Why Canadian accountants will love the new ScanSnap iX1500
Canada’s most popular personal scanner changed the audit process
TORONTO, November 7, 2018 – Canadian accountants and bookkeepers have helped to make the Fujitsu ScanSnap the number one personal document scanner in Canada. Now, with the launch of the new ScanSnap iX1500, ScanSnap’s pride of place in public accounting firms looks assured.
The most noticeable new element (beyond the sleek, white design) of the latest model in the ScanSnap series is the touch screen tucked underneath its top. The 4.3-inch screen has an enhanced user interface with simple icons that allow easy access to custom profiles. In addition to connecting to ScanSnap Cloud, which links with a variety of document management cloud services, the iX1500 automatically names and suggests titles for scanned files.
Fujitsu ScanSnap iX1500 with touch screen technology (photo credit: FUJITSU).
How did the ScanSnap secure the premier place in public practice across Canada? According to Steve Oblin, senior marketing manager of Fujitsu’s Imaging Group, it began with engineering. “Especially in the early days, Fujitsu became very well-known for incredibly reliable technology, which gave us a strong reputation in the marketplace,” Oblin told Canadian Accountant.
The second reason is end-user feedback from the accounting and bookkeeping professions. “We spent a lot of time speaking with users and getting their feedback. We do a lot of activities with the accounting communities.” Fujitsu is a regular presence at accounting and bookkeeping conferences across North America and has strong relationships with document management companies.
One Chartered Professional Accountant, a regular reader of Canadian Accountant, has used the ScanSnap for years. “Fantastic scanner,” he wrote on our Facebook page. “I've scanned everything from Wills to barely legible parking receipts. It handles mix sizes and double-sided without issue.”
Touch screen technology and cloud accounting integration
The ScanSnap series supports the business operations of accountants and bookkeepers from sole practitioners working in home offices to the vast operations of the Big Four. Oblin says one large public accounting firm has 5,000 ScanSnaps throughout its offices.
The machine scans a multitude of documents from business cards, receipts and envelopes to larger documents, and automatically readjusts for paper size with every scan. The iX1500 has up to 30 profiles on its display that can be moved, edited or deleted to match various tasks. Most users, however, typically choose the auto-scan feature, which automatically crops, removes blank pages, detects colour or black-and-white, prints double-sided and “de-skews” (straightens crooked images).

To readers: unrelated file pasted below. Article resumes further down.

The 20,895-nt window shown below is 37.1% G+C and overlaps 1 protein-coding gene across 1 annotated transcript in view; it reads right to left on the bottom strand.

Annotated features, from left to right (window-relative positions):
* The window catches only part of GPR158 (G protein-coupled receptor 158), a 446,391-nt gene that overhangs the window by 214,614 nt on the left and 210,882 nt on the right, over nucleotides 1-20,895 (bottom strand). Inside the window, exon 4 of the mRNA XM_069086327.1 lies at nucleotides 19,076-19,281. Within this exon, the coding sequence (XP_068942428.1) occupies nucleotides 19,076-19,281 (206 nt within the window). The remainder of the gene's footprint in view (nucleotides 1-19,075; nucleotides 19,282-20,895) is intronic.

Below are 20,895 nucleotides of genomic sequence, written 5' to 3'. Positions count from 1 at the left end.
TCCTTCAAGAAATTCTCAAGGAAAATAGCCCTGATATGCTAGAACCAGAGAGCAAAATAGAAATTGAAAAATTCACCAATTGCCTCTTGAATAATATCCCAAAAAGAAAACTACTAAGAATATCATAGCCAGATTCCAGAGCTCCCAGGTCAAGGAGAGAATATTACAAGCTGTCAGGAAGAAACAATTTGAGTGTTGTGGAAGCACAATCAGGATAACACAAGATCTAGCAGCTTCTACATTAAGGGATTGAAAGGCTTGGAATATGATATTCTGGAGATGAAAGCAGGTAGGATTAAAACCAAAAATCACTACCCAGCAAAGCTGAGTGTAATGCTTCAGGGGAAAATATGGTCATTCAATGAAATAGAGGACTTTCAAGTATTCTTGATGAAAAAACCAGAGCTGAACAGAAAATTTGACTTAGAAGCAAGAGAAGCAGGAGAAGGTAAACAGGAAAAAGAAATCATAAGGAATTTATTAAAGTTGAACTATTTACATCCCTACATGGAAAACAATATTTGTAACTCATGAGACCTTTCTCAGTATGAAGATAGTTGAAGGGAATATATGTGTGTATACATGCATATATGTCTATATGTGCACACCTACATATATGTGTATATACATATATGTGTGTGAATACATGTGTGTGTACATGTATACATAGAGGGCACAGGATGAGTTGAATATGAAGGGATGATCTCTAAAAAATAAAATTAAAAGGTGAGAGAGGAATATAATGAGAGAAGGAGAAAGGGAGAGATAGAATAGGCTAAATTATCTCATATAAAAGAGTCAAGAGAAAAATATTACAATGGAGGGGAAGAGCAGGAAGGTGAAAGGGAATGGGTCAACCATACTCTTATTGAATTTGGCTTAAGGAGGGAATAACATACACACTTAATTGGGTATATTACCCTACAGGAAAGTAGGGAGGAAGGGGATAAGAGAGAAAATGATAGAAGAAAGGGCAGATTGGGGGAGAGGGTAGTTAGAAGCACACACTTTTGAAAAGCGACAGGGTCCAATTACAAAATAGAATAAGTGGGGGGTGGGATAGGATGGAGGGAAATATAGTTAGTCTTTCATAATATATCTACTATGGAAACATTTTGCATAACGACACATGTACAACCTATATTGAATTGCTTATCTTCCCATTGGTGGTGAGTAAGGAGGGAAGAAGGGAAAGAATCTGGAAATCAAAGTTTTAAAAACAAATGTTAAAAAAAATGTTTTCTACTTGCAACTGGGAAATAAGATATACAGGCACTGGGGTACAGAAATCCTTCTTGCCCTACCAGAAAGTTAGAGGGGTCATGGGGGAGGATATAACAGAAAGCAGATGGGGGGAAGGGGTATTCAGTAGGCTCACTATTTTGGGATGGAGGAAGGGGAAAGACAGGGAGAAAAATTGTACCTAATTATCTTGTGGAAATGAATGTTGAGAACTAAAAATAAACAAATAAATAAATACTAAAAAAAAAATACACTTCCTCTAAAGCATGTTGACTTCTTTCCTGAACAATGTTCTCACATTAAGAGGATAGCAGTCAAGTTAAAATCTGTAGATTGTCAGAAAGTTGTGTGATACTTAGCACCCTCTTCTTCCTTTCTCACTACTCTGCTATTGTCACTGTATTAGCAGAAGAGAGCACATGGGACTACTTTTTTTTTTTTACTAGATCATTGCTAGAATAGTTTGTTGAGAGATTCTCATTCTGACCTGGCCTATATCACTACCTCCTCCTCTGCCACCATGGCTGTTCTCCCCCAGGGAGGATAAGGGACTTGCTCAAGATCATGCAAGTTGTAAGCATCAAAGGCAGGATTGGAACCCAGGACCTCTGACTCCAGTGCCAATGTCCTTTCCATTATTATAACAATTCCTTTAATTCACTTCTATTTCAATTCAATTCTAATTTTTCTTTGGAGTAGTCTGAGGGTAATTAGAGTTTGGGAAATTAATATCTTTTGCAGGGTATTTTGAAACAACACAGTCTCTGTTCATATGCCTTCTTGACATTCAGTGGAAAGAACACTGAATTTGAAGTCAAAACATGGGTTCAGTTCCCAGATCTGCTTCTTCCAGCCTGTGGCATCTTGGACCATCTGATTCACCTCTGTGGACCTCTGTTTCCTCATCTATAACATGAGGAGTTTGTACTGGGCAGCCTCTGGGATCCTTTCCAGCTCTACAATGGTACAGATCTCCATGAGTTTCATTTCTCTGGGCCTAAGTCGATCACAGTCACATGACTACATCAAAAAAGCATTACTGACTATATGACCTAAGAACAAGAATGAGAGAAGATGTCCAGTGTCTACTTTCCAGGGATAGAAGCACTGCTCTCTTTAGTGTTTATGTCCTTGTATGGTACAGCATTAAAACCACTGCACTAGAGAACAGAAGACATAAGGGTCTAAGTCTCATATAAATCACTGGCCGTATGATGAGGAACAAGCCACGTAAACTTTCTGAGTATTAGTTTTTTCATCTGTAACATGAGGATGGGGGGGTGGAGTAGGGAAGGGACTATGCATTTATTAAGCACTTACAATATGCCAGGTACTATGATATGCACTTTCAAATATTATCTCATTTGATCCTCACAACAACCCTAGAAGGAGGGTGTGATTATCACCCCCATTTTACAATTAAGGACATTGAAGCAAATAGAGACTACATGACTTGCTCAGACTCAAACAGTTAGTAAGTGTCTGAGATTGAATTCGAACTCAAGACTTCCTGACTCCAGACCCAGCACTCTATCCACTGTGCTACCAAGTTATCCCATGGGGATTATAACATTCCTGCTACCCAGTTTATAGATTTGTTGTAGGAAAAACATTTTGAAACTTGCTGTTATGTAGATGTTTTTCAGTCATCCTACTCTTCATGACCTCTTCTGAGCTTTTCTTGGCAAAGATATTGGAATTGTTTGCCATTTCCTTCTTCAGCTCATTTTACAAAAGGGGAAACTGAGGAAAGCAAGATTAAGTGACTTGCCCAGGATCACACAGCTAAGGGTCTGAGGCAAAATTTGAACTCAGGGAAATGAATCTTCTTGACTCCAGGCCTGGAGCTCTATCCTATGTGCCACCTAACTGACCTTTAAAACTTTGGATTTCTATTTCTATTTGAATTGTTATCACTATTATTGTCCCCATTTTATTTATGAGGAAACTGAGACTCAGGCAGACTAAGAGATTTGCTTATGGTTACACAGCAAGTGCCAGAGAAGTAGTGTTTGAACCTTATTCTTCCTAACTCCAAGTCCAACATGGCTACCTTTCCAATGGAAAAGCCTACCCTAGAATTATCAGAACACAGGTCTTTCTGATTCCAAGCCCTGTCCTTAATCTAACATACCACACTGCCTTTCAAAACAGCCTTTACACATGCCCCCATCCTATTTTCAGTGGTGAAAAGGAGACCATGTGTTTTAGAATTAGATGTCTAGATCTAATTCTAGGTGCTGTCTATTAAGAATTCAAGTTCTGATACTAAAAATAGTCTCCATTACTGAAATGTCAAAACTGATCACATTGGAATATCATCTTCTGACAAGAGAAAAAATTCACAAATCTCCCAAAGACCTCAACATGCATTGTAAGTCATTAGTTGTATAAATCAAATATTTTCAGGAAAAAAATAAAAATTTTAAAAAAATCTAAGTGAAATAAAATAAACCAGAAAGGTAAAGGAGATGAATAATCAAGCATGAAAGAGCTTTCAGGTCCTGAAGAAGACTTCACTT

ScanSnap Cloud currently supports the three Fujitsu scanner models with built-in Wi-Fi: the iX100, iX500 and iX1500. (Some practitioners will take the scanner with them and use their phone as a hotspot.) Its many cloud integrations include Dropbox, Google Drive, Hubdoc, LedgerDocs, and QuickBooks Online.
Oblin explains that previous generations of the ScanSnap came with several software applications, such as ScanSnap Organizer, Cardminder, and Receipt. With the iX1500, all applications have been combined as ScanSnap Home. Users can insert multiple documents of various sizes and the software will identify and categorize them automatically. It’s a convenient feature for, say, a sole practitioner working out of his or her home office.
Some practitioners incorporate the ScanSnap into their monthly billing, says Oblin. “They will include the cost of a ScanSnap — give a ScanSnap to their clients,” he explains, “so the client can then scan all their documents to a cloud service and the accountant can easily retrieve it.”
Oblin says that, although the ScanSnap is typically used in a professional environment, it’s very much a personal scanner. “It is your scanner sitting on your desk beside your computer,” he explains. “It’s not a network scanner that will be shared by 10 or 20 users.” He agrees that it would not be unusual to walk into a large-market public accounting firm and spot a ScanSnap. “Either sitting on their desks or in many cases there’s a pool of ScanSnaps for when their financial auditors go to customer sites."
Before the ScanSnap, auditors would often have to leave a client’s site with banker boxes of photocopies, explains Oblin. “Environmental issues aside, it was a major inconvenience for them to be hauling that much paper around. Security issues as well. Scan Snap was part of a major redesign of the audit process.”
Fujitsu ScanSnap iX1500 in a home office setting (photo credit: FUJITSU).
Colin Ellis is the managing editor of Canadian Accountant.